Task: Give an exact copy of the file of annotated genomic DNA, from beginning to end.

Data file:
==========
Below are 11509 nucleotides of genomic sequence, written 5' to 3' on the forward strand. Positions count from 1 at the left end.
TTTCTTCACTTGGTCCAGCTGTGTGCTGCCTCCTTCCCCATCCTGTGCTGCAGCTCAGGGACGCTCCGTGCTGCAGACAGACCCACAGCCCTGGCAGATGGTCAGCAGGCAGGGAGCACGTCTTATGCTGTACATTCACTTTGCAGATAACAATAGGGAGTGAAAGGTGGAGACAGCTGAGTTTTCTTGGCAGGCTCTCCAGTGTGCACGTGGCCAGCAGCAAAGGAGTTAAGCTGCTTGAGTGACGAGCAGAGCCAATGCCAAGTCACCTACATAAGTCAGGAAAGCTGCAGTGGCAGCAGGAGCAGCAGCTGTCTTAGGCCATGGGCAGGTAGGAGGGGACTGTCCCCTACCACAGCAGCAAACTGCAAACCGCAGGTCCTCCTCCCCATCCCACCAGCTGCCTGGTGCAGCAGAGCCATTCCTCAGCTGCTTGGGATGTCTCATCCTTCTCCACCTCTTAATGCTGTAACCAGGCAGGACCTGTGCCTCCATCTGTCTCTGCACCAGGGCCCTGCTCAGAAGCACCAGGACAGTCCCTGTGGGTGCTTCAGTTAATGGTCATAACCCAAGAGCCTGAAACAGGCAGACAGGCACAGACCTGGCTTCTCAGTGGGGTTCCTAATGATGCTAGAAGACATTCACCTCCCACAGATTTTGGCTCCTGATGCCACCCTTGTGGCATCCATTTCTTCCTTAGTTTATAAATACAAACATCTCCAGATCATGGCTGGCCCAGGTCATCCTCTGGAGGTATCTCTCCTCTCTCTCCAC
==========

Below are 11509 nucleotides of genomic sequence, written 5' to 3' on the forward strand. Positions count from 1 at the left end.
TTTCTTCACTTGGTCCAGCTGTGTGCTGCCTCCTTCCCCATCCTGTGCTGCAGCTCAGGGACGCTCCGTGCTGCAGACAGACCCACAGCCCTGGCAGATGGTCAGCAGGCAGGGAGCACGTCTTATGCTGTACATTCACTTTGCAGATAACAATAGGGAGTGAAAGGTGGAGACAGCTGAGTTTTCTTGGCAGGCTCTCCAGTGTGCACGTGGCCAGCAGCAAAGGAGTTAAGCTGCTTGAGTGACGAGCAGAGCCAATGCCAAGTCACCTACATAAGTCAGGAAAGCTGCAGTGGCAGCAGGAGCAGCAGCTGTCTTAGGCCATGGGCAGGTAGGAGGGGACTGTCCCCTACCACAGCAGCAAACTGCAAACCGCAGGTCCTCCTCCCCATCCCACCAGCTGCCTGGTGCAGCAGAGCCATTCCTCAGCTGCTTGGGATGTCTCATCCTTCTCCACCTCTTAATGCTGTAACCAGGCAGGACCTGTGCCTCCATCTGTCTCTGCACCAGGGCCCTGCTCAGAAGCACCAGGACAGTCCCTGTGGGTGCTTCAGTTAATGGTCATAACCCAAGAGCCTGAAACAGGCAGACAGGCACAGACCTGGCTTCTCAGTGGGGTTCCTAATGATGCTAGAAGACATTCACCTCCCACAGATTTTGGCTCCTGATGCCACCCTTGTGGCATCCATTTCTTCCTTAGTTTATAAATACAAACATCTCCAGATCATGGCTGGCCCAGGTCATCCTCTGGAGGTATCTCTCCTCTCTCTCCAC